Carly Berg is a freelance writer who’s also been both an editor and a teacher, so she’s got you covered on this one.

WARNING – SPOILERS MAY ENSUE BEYOND THIS POINT – REVIEW BELOW

Though this wasn’t my usual read, I love getting books on writing, and I love reviewing them just as much… because it’s always easy to tell if the author has written something genuinely helpful, or if they’ve jumped on the bandwagon of regurgitating information for profit. This, I’m pleased to report, was the real deal.

The prompts were diverse and offered up a variety of ideas and suggestions for multiple lengths and genres of writing. Though I’d like to point out, the author did tend to lean more readily towards odd, even humorous flash fiction. There were enough prompts, I felt, to provide multiple ideas for just about any author, often with examples of story starters.

The book was well edited, clean, and casual in tone, and I found it an easy read. For those looking for story prompts or ideas without being handed specific, hand-crafted topics, I’d definitely suggest this book as a place to start. The prompts are written in such a way as to make you think and imagine your own stories, often giving inspiration or advice on ways to think up your own topics. I found it very useful.

Book Review: Ideas & Inspiration for Fantasy & Science Fiction Writers

review-cover-ideas and inspirationsTitle: Ideas and Inspiration for Fantasy and Science Fiction Writers

Author: James Hutchings

Genre: Non-Fiction, Inspiration, Writing

Rating: 1 Star (DNF)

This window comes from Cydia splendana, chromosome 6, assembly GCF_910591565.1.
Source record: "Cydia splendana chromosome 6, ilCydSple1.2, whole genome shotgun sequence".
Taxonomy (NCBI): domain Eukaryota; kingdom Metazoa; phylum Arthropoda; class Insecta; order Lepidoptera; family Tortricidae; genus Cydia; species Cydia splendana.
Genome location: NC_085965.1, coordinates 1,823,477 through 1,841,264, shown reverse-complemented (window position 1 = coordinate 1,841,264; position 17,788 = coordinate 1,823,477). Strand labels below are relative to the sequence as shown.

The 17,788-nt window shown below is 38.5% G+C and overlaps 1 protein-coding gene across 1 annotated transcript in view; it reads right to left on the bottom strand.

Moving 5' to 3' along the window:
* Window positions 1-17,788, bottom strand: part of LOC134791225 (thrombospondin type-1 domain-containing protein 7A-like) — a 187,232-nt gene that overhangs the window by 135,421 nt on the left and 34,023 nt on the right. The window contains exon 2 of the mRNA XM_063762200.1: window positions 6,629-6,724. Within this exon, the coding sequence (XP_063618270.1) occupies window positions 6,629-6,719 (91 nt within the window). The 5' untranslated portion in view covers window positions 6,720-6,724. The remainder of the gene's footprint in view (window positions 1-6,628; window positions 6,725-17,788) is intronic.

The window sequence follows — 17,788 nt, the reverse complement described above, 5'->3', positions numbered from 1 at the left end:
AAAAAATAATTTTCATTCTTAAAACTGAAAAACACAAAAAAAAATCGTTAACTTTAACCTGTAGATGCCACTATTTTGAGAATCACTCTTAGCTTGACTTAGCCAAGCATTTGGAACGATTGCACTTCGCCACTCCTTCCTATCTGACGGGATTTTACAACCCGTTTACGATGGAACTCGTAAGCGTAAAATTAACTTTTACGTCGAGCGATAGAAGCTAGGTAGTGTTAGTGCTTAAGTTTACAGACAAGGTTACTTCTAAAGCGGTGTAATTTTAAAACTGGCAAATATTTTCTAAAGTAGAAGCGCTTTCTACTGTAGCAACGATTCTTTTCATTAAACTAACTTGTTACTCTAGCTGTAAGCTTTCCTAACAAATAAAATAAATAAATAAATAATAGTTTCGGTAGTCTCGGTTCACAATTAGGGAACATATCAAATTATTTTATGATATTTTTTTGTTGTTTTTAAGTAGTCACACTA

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Description/Synopsis:

If you want to spark new ideas for worlds, plots or characters, you want Ideas and Inspiration for Fantasy and Science Fiction Writers. Medicinal corpses, the jargons of thieves and carnies, Nazi UFOs, the colonization of space and green children from nowhere are only a few of the topics covered. This sourcebook is for all writers of fantasy or science fiction–whether novels, short stories, games, or any other form of storytelling.

WARNING – SPOILERS MAY ENSUE BEYOND THIS POINT – REVIEW BELOW

No. Just no. This book was a DNF for me after the very first page—though to be fair, I did read through 68% of the book before I settled down on a solid DNF rating. Rather than Ideas and Inspirations for Fantasy and Science Fiction Writers, this book would have been better-titled Facts and Folklore, because that’s basically what this book was.

I was perhaps mistakenly under the impression that this book would be filled with inspirational writing advice, writing prompts, writing advice, or at the very least, a list of Science Fiction and Fantasy ideas… but that isn’t what I got. The book was basically a list of random facts and bits and pieces of folklore. gathered en-masse and regurgitated. There was no sense of the author’s individual voice, nor introduction to the various bits of information. It felt as if the author had spent some time roaming around Wikipedia researching and then copy and pasted that research into this book as–is, and called it done. As a writing resource for authors looking for some kind of inspiration for writing… it’s rather subpar.

At one point, I skimmed past a 20-page essay of sorts on a historical event. I was half convinced that this book was a scam at first, but I think it was honestly just poorly put together. I can’t in good conscience recommend any aspiring authors out there pick this up as a source of inspiration. It isn’t going to be helpful to you.

Book Review: The Busy Woman’s Guide to Writing and Finishing a Novel

review-cover-woman'sguidetowritingandfinishinganovelTitle: The Busy Woman’s Guide to Writing and Finishing a Novel: Stop Procrastinating and Get It Done

Author: Anita Evensen

Genre: Non-Fiction, How-To, Writing, Time Management

Rating: 4 Stars

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Description/Synopsis:

Do you want to write a book? What is keeping you from getting it done? Whether you’re busy at work, with the kids, or doing household chores, there is still enough time to write.